Nature’s Notebook: Precipitating Growth: Catalina’s rainy days are welcome

0
484

It’s human nature to grumble when it rains. But anyone who’s lived through a drought season on Catalina knows that rain is something to be celebrated here.

While all dry climates rely on rain, islands are more vulnerable to shifts in weather. A couple of dry seasons in a row can really impact the Island and, unlike mainland communities, we can’t look further upstream or a hundred miles away for another supply of water. If rain doesn’t fall from the sky, we get pretty thirsty pretty fast.

It’s human nature to grumble when it rains. But anyone who’s lived through a drought season on Catalina knows that rain is something to be celebrated here.

While all dry climates rely on rain, islands are more vulnerable to shifts in weather. A couple of dry seasons in a row can really impact the Island and, unlike mainland communities, we can’t look further upstream or a hundred miles away for another supply of water. If rain doesn’t fall from the sky, we get pretty thirsty pretty fast.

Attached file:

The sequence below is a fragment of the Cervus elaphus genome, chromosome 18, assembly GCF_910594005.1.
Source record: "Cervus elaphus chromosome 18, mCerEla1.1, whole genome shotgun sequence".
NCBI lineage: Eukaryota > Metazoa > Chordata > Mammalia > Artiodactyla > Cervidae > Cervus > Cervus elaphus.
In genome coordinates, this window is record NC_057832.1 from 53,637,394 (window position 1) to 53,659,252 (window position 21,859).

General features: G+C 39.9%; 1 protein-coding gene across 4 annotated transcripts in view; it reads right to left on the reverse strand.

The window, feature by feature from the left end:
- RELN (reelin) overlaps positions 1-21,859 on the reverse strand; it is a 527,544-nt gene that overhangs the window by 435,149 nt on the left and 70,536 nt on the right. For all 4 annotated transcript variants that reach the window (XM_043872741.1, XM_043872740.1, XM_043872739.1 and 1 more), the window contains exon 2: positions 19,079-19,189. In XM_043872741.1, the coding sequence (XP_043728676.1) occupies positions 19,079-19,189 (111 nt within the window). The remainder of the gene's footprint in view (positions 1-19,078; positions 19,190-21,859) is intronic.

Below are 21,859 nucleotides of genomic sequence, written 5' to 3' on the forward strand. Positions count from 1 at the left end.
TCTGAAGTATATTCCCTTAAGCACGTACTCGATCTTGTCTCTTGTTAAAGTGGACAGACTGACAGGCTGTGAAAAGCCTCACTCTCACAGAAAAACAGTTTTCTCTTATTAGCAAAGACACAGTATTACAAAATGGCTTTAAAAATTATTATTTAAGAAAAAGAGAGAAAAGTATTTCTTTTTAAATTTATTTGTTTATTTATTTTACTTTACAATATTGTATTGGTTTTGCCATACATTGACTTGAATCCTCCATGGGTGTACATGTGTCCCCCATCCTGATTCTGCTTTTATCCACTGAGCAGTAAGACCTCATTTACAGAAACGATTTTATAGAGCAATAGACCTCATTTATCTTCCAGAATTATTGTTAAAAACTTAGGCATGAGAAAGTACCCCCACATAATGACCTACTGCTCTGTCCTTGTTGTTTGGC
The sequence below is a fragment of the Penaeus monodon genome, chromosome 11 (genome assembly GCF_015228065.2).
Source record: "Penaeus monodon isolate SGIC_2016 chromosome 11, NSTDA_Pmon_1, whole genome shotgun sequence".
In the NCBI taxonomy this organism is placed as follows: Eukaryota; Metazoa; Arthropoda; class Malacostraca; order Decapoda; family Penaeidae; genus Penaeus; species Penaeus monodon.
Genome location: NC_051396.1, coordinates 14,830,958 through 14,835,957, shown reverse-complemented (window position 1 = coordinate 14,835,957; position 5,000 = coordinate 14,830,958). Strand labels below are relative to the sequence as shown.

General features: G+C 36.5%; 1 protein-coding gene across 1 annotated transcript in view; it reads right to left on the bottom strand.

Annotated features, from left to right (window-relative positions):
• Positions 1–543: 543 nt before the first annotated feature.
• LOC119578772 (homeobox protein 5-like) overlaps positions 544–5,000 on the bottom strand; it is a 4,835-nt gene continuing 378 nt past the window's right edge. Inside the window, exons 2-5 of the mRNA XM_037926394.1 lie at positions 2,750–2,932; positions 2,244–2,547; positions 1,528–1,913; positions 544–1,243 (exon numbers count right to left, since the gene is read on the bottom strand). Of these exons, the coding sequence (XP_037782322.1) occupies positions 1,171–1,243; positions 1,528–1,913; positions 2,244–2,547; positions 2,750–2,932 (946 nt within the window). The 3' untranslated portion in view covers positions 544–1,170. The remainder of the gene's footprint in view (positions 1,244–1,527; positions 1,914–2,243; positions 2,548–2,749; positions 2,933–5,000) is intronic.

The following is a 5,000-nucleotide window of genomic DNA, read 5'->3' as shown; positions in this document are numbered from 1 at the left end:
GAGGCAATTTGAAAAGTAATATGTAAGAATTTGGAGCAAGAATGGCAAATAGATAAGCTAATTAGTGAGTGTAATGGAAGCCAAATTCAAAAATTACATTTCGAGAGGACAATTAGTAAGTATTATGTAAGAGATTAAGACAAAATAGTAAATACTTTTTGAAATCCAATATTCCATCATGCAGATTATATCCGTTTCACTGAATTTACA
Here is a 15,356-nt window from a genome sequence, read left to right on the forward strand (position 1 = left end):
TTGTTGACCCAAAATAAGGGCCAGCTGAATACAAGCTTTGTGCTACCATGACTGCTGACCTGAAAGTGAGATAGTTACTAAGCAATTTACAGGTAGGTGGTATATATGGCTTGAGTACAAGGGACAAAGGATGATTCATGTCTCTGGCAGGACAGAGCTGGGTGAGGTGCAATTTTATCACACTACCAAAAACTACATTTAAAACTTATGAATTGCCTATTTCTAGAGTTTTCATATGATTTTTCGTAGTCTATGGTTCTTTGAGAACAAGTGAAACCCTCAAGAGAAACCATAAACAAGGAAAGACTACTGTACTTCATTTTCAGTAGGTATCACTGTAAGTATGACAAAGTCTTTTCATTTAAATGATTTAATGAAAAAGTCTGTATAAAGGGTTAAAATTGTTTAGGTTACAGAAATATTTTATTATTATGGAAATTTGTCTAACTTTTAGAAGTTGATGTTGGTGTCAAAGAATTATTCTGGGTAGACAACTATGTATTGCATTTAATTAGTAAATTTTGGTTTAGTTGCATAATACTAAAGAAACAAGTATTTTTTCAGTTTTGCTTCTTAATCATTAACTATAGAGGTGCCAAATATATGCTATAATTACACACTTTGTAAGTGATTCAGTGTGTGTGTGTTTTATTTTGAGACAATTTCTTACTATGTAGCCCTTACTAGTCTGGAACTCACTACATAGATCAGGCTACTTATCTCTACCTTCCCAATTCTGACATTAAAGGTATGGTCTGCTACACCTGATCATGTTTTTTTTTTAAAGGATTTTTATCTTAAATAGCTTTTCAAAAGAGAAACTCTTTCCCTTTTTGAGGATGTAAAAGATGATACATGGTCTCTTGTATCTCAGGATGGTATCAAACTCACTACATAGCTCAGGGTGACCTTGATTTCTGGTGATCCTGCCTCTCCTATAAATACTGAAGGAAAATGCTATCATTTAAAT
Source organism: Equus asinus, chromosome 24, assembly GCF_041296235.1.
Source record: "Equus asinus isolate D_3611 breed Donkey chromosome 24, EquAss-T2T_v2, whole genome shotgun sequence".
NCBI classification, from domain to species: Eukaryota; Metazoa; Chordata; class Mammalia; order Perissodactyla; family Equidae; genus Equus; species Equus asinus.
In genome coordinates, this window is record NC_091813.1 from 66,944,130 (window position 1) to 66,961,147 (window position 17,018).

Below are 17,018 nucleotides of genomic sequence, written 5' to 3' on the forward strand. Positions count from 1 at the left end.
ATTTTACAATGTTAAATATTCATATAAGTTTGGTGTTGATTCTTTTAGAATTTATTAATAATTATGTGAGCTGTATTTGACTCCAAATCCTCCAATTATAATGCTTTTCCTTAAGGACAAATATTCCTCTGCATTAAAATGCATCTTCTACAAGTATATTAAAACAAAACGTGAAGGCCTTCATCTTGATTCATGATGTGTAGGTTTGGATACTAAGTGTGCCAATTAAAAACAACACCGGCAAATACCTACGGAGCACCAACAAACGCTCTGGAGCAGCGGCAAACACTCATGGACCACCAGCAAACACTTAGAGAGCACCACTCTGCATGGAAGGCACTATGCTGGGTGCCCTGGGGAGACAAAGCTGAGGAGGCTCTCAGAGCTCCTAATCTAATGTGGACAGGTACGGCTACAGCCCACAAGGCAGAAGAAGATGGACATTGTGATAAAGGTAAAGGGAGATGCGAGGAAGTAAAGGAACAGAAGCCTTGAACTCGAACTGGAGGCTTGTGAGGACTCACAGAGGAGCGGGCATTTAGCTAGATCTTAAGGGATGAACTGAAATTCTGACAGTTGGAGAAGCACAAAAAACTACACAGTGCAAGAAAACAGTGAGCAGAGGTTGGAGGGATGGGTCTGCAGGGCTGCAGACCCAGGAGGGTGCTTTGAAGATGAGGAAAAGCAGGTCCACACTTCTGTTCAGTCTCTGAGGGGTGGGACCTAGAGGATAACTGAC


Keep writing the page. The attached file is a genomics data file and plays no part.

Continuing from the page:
Of course, every living thing on this Island is affected by rain. And December is a great time to see how true this is. If we receive just a few good rainfalls, the Island will green up at an amazing rate.

Plants that went dormant in the heat of the summer will suddenly be triggered by moisture, and the greening begins. But of course you need rain and light to really get things going and by early spring plants respond to the one two punch with an explosion of life.

When that explosion happens, all of the birds, insects and animals living in that habitat come along for the ride.

But what happens when the rains don’t come?

Catalina’s plants and animals have developed mechanisms and behaviors to get them through dry times. Some plants developed waxy or hairy leaves that reduce evaporation.

Others can just go dormant and wait things out. For example, if a drought gets severe enough, Catalina’s oaks can drop all of their leaves to prevent water from evaporating and then grow new leaves when the rains return. Plants with this adaptation are referred to as “drought deciduous.”

Some of our animals can even get through lean water times on what’s called “metabolic water.” That means they can get much (and in some cases, all) of the water they need from just the food they eat. Our Catalina Island foxes will switch their diet in the dry season and eat more moisture-rich cactus fruits until the rains bring relief.

Frank Hein is director of education for the Catalina Island Conservancy.

Nature’s Notebook: Precipitating Growth: Catalina’s rainy days are welcome